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Government surveillance, cloud growth at an impasse

The negative effects of U.S. government surveillance have put cloud providers in a tough spot and left security vendors scrambling for better privacy protections.

Concern is growing among security vendors about the tangible negative effects of U.S. government surveillance efforts, which have become particularly problematic for cloud growth.

With the recent Safe Harbor agreement being ruled invalid by a European Union court, as well as the ongoing criticism of encryption by the FBI, cloud providers have found themselves between a rock and a hard place. While they're trying to reassure customers and users that their data is safe in the cloud, experts said, cloud providers are struggling against growing privacy concerns and continued efforts from law enforcement to lower the barrier of protection around that data.

"I think they're scared to death of being accused of Big Brother-type privacy violations," said Art Coviello, former chairman of RSA Security, in an interview with SearchSecurity.

Coviello, who has experienced such accusations at RSA, spoke at the recent Privacy. Security. Risk. 2015 conference in Las Vegas and argued that the United States' worldwide approach to cybersecurity and privacy policy "is just absurd," criticizing the National Security Agency's online surveillance efforts and the FBI's stance on encryption.

Meanwhile, cloud security vendors are striving to keep customer data safe from prying eyes, without running afoul of law enforcement. But those efforts have been complicated by the European Court of Justice's ruling that the Safe Harbor agreement, which enables U.S.-based companies to transfer the data of European citizens overseas to the U.S., did not adequately protect European users from U.S. government surveillance.

The ruling has serious implications for companies that use the cloud to store data for global customer bases across international borders. And it has left cloud security vendors scrambling to protect data of customers already concerned about the NSA revelations from Edward Snowden.

"Outside the U.S., in places like Europe and Asia, we've seen a reluctance to go to the cloud because of data residency concerns and the 'Snowden effect,'" said Willy Leichter, global director of cloud security at CipherCloud Inc., a cloud access security broker (CASB) headquartered in San Jose, Calif.

Cloud security vendors are trying to counter those concerns with improved data governance and more granular policy controls. "Data residency is definitely a concern," said Rajiv Gupta, CEO of Skyhigh Networks, based in Campbell, Calif. "Before it leaves a specific country or region, data has to have policies applied to it."

For example, Gupta said, German companies that may be concerned about privacy issues in the U.S. can inspect traffic through Skyhigh's CASB platform before it goes to Microsoft's OneDrive cloud and is potentially stored in a U.S. data center. Another option, Gupta said, is encrypting the data sent to cloud providers and keeping the keys with the customer in Germany.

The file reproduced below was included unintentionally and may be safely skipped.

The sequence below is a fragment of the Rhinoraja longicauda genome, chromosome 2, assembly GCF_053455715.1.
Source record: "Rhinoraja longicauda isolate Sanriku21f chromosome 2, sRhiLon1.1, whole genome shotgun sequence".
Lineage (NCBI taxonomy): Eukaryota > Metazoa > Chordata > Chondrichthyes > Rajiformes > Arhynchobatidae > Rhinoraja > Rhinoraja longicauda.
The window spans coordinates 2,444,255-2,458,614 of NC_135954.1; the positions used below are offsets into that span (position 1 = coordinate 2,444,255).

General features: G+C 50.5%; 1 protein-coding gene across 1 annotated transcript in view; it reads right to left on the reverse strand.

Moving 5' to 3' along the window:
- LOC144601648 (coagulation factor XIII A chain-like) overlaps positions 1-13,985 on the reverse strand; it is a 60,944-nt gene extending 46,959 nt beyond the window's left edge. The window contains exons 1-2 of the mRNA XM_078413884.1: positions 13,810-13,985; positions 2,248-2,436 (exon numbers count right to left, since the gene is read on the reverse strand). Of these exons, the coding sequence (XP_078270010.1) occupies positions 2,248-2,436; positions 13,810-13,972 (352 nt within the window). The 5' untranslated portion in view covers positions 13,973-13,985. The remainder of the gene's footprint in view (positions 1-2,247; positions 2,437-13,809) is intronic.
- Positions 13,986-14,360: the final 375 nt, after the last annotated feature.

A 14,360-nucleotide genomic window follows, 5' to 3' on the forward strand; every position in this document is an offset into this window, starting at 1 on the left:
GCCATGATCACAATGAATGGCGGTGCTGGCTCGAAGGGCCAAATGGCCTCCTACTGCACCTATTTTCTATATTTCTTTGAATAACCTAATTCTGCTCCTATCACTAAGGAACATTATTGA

But that option is frowned upon by the U.S. government -- particularly the FBI, which has been pushing for technology companies to hold customer encryption keys in escrow and hand them over to authorities during investigations. During the recent 2015 IoT Security Conference in Boston, FBI CISO Arlette Hart spoke about the dangers of encryption for law enforcement.

"You look at encryption," Hart said during her keynote. "You say 'Encryption saves me, and keeps my privacy, and makes sure nobody else can get my information.' But encryption is also used by the bad people in order to make sure their communications … are not able to be interdicted by law enforcement."

Nevertheless, cloud security vendors are still emphasizing the importance of encryption for maximum protection of data in the cloud. Krishna Narayanaswamy, co-founder and chief scientist at Netskope, a CASB based in Los Altos, Calif., said customers need to vet service providers and vendors to see which ones can offer the best protection.

"All cloud providers and [software as a service] vendors are not equally secure," Narayanaswamy said. "Customers should look at those vendors that have good cloud security controls and policies, encrypt data, and protect the encryption keys."

Coviello said that while rising concerns over data privacy and security may hurt cloud growth in the short term, he's confident the private sector will keep improving data protection measures and encourage continued cloud adoption.

"Nothing seems to stop the march of technology," he said. "I don't ever see a major event completely stopping the growth of cloud."

Next Steps

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